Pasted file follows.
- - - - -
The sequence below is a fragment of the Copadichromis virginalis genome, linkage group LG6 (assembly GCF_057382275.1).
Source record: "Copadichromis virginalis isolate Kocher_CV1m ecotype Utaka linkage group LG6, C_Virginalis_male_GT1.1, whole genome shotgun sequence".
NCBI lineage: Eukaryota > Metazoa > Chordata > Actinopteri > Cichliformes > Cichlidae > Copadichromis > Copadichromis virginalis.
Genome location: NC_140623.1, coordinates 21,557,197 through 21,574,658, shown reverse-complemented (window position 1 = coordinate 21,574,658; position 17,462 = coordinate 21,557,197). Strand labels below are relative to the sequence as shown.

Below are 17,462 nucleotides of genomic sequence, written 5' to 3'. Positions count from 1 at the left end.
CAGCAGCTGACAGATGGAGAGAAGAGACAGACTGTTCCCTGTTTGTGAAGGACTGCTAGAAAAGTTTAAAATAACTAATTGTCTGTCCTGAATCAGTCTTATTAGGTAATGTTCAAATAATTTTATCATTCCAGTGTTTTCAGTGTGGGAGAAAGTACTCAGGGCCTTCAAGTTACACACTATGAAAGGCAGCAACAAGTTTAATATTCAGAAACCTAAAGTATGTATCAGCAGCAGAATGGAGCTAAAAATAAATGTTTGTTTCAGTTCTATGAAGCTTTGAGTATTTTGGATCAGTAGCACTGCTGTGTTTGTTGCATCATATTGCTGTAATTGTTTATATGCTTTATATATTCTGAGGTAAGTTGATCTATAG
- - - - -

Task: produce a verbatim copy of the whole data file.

The sequence below is a fragment of the Copadichromis virginalis genome, linkage group LG6 (assembly GCF_057382275.1).
Source record: "Copadichromis virginalis isolate Kocher_CV1m ecotype Utaka linkage group LG6, C_Virginalis_male_GT1.1, whole genome shotgun sequence".
NCBI lineage: Eukaryota > Metazoa > Chordata > Actinopteri > Cichliformes > Cichlidae > Copadichromis > Copadichromis virginalis.
Genome location: NC_140623.1, coordinates 21,557,197 through 21,574,658, shown reverse-complemented (window position 1 = coordinate 21,574,658; position 17,462 = coordinate 21,557,197). Strand labels below are relative to the sequence as shown.

Below are 17,462 nucleotides of genomic sequence, written 5' to 3'. Positions count from 1 at the left end.
CAGCAGCTGACAGATGGAGAGAAGAGACAGACTGTTCCCTGTTTGTGAAGGACTGCTAGAAAAGTTTAAAATAACTAATTGTCTGTCCTGAATCAGTCTTATTAGGTAATGTTCAAATAATTTTATCATTCCAGTGTTTTCAGTGTGGGAGAAAGTACTCAGGGCCTTCAAGTTACACACTATGAAAGGCAGCAACAAGTTTAATATTCAGAAACCTAAAGTATGTATCAGCAGCAGAATGGAGCTAAAAATAAATGTTTGTTTCAGTTCTATGAAGCTTTGAGTATTTTGGATCAGTAGCACTGCTGTGTTTGTTGCATCATATTGCTGTAATTGTTTATATGCTTTATATATTCTGAGGTAAGTTGATCTATAG